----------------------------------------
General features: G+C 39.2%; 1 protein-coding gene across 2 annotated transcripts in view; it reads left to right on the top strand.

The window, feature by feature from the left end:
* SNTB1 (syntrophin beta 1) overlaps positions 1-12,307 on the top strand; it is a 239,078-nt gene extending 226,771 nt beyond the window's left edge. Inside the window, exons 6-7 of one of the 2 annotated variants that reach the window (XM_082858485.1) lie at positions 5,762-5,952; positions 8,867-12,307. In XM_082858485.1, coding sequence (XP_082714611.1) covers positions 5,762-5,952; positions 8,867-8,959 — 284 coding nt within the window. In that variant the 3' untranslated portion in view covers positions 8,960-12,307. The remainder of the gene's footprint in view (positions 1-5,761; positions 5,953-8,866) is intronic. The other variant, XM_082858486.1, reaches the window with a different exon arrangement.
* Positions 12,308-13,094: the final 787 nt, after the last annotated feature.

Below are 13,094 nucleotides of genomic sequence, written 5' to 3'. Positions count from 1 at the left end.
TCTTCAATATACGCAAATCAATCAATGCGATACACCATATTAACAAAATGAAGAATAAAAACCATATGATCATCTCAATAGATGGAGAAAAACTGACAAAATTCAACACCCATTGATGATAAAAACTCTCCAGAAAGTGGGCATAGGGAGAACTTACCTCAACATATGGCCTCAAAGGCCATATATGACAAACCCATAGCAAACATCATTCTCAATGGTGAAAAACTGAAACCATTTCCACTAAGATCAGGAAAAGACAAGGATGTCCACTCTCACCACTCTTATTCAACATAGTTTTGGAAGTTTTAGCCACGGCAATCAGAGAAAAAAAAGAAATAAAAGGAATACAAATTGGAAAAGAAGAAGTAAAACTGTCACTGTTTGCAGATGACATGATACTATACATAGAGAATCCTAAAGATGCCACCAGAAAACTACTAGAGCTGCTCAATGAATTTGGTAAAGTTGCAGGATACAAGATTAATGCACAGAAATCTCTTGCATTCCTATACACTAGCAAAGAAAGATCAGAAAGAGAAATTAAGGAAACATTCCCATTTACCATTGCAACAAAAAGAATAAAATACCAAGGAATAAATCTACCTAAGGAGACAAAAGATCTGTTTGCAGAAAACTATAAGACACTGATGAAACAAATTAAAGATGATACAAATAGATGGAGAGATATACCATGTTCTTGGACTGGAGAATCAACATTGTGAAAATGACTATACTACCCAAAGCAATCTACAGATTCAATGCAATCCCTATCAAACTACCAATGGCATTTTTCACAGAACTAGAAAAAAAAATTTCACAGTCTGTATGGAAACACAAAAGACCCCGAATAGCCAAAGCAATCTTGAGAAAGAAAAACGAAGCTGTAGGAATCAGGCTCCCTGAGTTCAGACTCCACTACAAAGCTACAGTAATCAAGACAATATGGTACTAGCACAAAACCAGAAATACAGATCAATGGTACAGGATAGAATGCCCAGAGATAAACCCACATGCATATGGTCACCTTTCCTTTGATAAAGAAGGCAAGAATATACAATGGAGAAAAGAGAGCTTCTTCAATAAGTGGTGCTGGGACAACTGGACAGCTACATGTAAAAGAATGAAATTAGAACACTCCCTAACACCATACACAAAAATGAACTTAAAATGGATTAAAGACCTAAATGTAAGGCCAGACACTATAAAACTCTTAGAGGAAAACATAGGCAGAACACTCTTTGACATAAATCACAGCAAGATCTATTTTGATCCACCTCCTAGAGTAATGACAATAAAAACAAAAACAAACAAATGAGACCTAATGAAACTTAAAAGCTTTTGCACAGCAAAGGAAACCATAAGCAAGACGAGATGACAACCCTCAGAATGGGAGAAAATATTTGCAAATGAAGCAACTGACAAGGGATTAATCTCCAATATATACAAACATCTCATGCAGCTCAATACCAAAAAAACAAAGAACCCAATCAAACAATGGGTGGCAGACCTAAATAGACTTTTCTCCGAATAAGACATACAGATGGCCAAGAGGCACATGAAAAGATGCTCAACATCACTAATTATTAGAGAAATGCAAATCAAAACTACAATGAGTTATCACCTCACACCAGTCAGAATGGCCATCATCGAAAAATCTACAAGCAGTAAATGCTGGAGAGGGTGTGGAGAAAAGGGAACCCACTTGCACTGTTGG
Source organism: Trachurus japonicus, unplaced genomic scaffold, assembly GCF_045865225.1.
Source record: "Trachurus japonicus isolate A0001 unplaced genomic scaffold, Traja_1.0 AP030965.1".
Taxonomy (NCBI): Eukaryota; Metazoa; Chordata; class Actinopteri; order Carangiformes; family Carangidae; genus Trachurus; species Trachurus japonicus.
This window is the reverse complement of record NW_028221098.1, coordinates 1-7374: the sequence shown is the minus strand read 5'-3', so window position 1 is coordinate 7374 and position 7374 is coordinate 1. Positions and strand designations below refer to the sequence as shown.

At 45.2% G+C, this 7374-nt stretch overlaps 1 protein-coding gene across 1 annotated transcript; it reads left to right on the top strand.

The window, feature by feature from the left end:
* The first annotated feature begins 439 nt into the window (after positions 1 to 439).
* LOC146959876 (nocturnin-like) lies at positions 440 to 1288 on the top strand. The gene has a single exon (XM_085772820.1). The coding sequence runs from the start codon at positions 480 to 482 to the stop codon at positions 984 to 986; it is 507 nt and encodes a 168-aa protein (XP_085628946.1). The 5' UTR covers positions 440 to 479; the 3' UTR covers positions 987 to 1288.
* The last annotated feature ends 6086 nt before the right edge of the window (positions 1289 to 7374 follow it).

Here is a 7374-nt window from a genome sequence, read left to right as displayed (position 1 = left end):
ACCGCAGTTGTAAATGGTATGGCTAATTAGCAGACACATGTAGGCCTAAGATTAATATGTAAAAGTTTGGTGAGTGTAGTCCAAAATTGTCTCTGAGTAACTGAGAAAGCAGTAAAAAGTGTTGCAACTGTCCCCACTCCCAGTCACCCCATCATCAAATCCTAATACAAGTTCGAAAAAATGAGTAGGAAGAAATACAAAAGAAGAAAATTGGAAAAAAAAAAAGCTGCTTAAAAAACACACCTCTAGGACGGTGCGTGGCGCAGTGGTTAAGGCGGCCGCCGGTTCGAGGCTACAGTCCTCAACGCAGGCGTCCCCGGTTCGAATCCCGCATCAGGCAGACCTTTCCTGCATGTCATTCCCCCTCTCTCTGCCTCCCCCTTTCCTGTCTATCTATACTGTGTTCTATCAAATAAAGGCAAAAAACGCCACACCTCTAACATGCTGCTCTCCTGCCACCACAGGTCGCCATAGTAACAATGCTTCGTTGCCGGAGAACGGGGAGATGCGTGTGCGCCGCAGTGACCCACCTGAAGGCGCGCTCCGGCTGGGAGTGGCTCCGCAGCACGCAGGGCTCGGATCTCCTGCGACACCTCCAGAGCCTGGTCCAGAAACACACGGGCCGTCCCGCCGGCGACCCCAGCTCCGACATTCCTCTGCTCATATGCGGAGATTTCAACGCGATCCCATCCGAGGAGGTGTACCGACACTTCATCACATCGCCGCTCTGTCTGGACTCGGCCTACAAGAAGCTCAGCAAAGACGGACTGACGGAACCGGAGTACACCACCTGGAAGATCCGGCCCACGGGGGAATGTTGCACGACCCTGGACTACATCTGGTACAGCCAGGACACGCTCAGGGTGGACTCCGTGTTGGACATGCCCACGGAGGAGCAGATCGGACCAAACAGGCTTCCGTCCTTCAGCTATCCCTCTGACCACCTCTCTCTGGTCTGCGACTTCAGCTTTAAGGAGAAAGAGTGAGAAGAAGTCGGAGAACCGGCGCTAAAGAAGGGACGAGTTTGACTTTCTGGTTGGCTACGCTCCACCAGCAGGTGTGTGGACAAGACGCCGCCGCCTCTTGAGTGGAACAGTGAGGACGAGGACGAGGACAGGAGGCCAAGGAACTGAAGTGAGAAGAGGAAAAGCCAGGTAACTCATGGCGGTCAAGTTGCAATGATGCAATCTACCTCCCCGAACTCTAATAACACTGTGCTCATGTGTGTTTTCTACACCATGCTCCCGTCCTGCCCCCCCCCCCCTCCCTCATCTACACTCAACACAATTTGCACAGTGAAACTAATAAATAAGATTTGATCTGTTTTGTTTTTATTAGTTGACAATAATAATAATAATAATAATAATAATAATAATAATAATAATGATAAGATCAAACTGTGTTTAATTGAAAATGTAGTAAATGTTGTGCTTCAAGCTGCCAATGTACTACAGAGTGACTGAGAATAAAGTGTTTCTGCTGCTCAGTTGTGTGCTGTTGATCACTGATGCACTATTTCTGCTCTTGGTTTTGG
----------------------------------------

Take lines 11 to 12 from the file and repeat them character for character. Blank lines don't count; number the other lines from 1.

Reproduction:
At 45.2% G+C, this 7374-nt stretch overlaps 1 protein-coding gene across 1 annotated transcript; it reads left to right on the top strand.

The window, feature by feature from the left end: